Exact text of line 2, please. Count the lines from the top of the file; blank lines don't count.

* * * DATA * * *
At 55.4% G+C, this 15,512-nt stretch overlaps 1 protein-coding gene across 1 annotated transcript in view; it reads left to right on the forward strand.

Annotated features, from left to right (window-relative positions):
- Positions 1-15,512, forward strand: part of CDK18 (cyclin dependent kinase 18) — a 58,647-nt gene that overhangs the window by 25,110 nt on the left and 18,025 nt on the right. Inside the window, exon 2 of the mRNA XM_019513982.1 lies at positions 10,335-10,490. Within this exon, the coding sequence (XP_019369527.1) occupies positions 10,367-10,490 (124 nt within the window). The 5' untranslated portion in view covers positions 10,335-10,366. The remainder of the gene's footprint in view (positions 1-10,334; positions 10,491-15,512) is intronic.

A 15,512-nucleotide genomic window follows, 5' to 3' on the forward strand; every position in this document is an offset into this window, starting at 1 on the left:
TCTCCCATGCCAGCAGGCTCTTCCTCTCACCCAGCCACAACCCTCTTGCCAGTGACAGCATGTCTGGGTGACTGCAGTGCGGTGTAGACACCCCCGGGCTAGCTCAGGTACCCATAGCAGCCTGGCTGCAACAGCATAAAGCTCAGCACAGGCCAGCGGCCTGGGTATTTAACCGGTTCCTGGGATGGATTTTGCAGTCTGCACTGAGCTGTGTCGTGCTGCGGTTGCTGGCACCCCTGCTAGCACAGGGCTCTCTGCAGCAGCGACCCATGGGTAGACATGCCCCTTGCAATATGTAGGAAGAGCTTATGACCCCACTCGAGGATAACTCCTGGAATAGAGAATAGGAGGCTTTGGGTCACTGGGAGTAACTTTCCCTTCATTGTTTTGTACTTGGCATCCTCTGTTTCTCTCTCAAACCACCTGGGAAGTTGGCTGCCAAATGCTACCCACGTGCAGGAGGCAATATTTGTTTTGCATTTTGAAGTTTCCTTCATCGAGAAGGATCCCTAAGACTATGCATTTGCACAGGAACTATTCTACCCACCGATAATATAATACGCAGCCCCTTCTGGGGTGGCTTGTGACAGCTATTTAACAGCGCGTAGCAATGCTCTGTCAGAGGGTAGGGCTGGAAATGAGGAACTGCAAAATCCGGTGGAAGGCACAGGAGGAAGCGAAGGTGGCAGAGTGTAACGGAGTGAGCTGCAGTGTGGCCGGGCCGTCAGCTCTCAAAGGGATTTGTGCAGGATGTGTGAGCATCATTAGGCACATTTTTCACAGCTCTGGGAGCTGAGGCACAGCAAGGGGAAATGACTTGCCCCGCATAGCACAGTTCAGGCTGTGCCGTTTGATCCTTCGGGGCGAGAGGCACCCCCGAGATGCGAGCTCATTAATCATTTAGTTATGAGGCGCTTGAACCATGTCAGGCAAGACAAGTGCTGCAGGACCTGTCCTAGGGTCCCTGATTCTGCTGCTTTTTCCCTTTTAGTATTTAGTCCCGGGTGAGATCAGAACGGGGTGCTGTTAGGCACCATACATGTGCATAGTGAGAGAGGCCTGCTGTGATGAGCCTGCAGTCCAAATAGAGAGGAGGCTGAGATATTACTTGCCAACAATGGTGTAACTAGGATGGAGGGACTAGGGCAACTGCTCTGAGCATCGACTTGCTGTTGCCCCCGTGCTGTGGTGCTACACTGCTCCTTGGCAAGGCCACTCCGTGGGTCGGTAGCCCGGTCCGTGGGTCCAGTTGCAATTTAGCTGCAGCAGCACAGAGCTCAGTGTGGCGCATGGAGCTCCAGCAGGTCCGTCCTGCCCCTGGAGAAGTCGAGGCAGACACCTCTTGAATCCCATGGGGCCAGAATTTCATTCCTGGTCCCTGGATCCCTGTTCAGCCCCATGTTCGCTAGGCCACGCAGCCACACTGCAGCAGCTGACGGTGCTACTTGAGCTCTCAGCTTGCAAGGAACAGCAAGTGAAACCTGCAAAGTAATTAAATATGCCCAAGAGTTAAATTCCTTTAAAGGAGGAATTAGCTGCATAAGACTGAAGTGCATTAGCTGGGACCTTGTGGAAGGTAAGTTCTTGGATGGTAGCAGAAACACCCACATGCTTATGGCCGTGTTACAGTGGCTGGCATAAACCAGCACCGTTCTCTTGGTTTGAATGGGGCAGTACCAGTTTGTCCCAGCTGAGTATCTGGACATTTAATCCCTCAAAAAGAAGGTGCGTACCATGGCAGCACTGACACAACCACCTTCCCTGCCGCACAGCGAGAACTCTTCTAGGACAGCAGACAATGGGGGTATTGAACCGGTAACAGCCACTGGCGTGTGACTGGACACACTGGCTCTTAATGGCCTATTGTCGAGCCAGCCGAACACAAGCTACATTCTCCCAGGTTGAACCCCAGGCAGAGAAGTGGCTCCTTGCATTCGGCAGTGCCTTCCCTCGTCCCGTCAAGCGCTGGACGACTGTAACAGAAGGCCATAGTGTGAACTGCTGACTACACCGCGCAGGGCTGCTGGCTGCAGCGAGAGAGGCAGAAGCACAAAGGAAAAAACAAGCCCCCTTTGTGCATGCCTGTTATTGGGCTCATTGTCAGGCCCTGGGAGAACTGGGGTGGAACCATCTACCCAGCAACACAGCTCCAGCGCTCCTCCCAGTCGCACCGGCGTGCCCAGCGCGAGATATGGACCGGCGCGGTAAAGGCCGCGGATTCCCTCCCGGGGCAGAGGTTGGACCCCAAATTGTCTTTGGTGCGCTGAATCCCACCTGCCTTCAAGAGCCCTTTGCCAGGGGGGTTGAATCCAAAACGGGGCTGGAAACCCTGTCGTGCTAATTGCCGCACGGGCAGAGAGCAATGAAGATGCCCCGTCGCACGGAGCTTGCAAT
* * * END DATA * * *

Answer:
Annotated features, from left to right (window-relative positions):